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David Pendered

Atlanta airport concessionaire to close BlackBerry stores, replace them with shops for Apple iPhones, etc

By David Pendered

Atlanta’s airport is poised to give BlackBerry the boot and open its doors to Apple.

BlackBerry phone

BlackBerry phones have lost so much market share that a concessionaire at Atlanta’s airport wants to replace the line with Apple products. Credit: BlackBerry

The sale of Blackberry smart phones has fallen so dramatically that an airport concessionaire plans to replace its two Blackberry shops with Apple resellers. Only one other airport in the country has an Apple reseller, according to legislation pending before the Atlanta City Council. The other airport wasn’t identified.

The change in product line was requested by a joint-venture company whose prime partner failed to win one of the airport concessions contracts the city council awarded earlier this year. Miami-based Areas USA had submitted a proposal to manage food and beverage outlets at the airport, in addition to the retail spaces it now runs with its joint-venture partner, ARM, or Atlanta Retail Management.

Areas USA is a subsidiary of the Barcelona-based airport giant Grupo Areas SA. In the recent competition for airport concessions contracts, Areas USA received the lowest score among the seven companies that sought one of the major packages of food and beverage concessions, according to the city’s score sheet.

Areas USA was ranked poorly by the airport’s review team in categories including general capacity, business plan, and overall project experience and performance.

Now, Areas ARM says it can boost profits for itself and the airport if the city allows it to dump BlackBerry and replace it with Apple products. The joint-venture company won its airport contract in 2008, with electronics including BlackBerry, apparel lines including Reebok and Calvin Klein, and the Cafe Intermezzo coffee house.

The joint-venture company wants to close its BlackBerry shops in Concourses A and B, and replace them with Apple resellers, according to supporting documents attached to the legislation that’s before the council.

There’s no doubt that BlackBerry has been clobbered in the smart phone competition.

The value of Blackberry’s company has plummeted more than $75 billion in five years. The drop has taken the market value of Research in Motion from more than $80 billion to $3.64 billion.

Values are not on an upward trend: In February, a Jefferies analyst put the target share price at up to $17, and Wednesday the stocks were trading below $7 a share.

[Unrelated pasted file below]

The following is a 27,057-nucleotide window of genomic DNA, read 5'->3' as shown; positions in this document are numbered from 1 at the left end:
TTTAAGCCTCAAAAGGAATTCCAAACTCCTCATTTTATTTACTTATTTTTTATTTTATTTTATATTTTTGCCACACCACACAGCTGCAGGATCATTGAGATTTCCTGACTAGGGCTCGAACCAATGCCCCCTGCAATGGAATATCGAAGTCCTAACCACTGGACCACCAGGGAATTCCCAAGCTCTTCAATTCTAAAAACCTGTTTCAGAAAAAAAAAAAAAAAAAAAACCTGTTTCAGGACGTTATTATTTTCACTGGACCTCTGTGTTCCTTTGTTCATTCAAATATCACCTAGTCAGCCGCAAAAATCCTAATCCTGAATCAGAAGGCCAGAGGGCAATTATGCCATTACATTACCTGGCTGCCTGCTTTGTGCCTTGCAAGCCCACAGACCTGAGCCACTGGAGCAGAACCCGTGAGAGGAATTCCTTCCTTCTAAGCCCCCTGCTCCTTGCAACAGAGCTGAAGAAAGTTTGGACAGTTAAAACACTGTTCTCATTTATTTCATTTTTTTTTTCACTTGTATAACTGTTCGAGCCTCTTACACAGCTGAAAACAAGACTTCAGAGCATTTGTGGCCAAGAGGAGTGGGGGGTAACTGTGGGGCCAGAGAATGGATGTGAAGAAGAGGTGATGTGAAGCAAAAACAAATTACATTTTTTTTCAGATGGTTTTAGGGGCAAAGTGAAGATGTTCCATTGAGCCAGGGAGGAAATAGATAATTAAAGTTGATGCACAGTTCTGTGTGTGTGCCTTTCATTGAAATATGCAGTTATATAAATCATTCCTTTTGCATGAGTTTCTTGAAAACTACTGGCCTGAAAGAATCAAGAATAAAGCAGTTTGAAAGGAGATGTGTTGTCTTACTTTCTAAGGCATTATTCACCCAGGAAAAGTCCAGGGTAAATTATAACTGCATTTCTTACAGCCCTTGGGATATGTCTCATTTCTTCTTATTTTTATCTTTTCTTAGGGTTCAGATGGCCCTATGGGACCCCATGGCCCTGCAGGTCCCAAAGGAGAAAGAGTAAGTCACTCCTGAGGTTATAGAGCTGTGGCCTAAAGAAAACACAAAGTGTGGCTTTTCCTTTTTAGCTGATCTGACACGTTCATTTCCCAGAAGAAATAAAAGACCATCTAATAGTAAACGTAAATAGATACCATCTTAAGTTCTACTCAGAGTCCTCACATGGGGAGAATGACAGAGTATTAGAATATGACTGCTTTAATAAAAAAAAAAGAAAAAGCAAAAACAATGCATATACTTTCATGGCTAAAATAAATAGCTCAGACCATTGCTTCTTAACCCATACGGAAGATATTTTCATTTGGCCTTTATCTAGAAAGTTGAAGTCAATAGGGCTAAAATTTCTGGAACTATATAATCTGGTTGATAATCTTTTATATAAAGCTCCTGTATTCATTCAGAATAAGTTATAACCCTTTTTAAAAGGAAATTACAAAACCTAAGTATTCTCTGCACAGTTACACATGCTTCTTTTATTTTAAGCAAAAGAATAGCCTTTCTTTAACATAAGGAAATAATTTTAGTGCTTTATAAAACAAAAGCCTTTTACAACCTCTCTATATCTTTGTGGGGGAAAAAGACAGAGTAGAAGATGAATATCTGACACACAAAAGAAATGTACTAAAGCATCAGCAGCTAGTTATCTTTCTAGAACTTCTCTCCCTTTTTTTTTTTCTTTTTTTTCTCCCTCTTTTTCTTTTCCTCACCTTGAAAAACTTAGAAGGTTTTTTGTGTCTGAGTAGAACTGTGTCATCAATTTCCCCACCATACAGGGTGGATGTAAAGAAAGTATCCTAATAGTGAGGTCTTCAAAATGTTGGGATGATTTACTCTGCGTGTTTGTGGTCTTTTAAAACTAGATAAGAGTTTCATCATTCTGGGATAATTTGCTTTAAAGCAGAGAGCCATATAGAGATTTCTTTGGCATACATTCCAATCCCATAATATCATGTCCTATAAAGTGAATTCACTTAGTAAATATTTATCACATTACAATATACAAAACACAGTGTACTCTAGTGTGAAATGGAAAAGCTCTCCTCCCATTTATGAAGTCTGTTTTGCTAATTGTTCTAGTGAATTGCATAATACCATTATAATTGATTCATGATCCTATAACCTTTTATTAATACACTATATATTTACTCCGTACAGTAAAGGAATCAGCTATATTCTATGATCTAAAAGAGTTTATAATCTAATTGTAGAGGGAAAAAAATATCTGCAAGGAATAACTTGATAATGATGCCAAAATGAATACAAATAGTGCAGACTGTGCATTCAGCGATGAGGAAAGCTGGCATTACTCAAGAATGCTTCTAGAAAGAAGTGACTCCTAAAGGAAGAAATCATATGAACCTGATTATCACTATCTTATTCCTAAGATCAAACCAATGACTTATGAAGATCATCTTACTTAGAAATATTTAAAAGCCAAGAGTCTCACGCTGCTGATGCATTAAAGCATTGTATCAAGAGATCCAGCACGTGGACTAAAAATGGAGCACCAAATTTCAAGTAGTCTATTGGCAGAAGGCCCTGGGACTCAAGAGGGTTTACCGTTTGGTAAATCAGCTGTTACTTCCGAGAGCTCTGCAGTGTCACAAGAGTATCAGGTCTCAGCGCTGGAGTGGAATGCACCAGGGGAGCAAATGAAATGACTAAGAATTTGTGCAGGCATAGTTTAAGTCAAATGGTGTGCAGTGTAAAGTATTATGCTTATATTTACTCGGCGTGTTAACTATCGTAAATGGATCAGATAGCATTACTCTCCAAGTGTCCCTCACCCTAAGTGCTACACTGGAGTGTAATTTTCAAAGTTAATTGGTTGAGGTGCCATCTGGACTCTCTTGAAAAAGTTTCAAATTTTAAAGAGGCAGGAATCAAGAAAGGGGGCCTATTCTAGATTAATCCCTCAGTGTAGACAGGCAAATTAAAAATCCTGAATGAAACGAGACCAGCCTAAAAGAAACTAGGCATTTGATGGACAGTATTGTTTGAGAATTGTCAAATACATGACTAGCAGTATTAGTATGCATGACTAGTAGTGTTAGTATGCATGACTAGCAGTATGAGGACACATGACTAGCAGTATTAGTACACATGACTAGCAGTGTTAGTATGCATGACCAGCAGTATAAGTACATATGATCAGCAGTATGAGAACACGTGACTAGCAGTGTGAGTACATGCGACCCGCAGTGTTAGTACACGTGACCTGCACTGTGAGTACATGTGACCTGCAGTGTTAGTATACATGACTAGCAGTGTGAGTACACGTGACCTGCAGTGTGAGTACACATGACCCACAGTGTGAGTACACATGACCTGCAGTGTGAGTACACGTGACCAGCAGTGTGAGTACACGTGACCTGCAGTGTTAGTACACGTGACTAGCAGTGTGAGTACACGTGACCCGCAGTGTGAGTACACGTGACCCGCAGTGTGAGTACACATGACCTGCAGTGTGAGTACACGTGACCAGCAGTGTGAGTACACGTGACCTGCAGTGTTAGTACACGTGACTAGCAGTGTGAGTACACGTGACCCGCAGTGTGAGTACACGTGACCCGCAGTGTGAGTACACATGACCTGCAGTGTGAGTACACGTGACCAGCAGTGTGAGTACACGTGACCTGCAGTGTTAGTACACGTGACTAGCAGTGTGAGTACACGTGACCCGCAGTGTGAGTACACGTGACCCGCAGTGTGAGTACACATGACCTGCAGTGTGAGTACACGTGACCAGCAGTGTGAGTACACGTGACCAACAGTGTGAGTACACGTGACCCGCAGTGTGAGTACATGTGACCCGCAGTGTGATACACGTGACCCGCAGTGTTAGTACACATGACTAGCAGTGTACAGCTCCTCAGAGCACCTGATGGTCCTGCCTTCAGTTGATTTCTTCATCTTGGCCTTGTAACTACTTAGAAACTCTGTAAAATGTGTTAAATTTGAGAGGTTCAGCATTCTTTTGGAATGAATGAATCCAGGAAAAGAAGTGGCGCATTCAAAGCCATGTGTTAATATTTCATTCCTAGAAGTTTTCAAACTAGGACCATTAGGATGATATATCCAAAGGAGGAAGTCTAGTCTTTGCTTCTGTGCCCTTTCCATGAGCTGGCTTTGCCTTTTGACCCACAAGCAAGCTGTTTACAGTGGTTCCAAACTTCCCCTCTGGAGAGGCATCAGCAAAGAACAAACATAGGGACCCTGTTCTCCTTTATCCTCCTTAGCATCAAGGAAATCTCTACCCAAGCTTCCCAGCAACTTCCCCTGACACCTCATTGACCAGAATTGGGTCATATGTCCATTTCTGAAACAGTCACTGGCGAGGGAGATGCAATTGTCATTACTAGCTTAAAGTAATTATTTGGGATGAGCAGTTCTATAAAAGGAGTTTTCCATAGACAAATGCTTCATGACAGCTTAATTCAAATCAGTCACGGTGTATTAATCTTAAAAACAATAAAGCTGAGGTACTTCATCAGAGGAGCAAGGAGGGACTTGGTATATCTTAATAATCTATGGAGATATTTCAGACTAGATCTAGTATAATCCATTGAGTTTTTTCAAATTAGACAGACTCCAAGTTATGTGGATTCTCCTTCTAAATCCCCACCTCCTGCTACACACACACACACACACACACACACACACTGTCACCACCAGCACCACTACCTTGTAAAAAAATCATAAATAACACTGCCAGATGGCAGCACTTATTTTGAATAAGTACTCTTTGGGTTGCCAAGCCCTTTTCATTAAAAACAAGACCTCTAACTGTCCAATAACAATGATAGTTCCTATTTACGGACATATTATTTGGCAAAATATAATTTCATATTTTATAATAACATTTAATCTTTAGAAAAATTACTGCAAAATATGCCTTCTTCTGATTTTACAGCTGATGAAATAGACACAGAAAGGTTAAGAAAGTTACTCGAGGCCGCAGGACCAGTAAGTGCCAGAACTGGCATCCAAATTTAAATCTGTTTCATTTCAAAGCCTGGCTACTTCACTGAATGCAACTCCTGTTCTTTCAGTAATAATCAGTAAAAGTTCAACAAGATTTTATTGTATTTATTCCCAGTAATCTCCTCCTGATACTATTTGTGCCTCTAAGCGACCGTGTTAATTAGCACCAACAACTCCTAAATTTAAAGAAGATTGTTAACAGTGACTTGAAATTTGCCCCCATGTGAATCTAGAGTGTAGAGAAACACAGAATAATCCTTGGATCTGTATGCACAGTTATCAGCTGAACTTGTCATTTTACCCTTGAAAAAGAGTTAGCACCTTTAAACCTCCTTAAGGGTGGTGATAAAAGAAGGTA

Here’s some telling language from the package before the council:

  • “Over the past two years, the BlackBerry Store concept has seen a steady decline in sales. The decline in sales is due to a dramatic shift in the smartphone industry.
  • “BlackBerry’s market share over the last three years has gone from a high of 41 percent in 2009 to a current market share of 8.8 percent. Conversely, the Apple and Android operating systems have experienced an enormous growth in market share, going from 33 percent in 2009 to 82 percent in 2011. This recent success of iPhone, iPad, Apple and Android products has been unprecedented.
  • “After extensive market research and review of the smartphone and mobile electronics industries by Areas ARM, it has been determined that Apple authorized reseller locations are the most advantageous for Hartsfield-Jackson Atlanta International Airport.
  • “An Apple reseller location is one of the most sought after retail locations for major malls and street locations in the coutnry due to their ability to boast one of the highest per square foot volume numbers of any retailer in the world.”

The Atlanta City Council could vote on the matter as early as Sept. 4. If and when the legislation is approved, it would be sent to Mayor Kasim Reed for his signature.


David Pendered

David Pendered, Managing Editor, is an Atlanta journalist with more than 30 years experience reporting on the region’s urban affairs, from Atlanta City Hall to the state Capitol. Since 2008, he has written for print and digital publications, and advised on media and governmental affairs. Previously, he spent more than 26 years with The Atlanta Journal-Constitution and won awards for his coverage of schools and urban development. David graduated from North Carolina State University and was a Western Knight Center Fellow.


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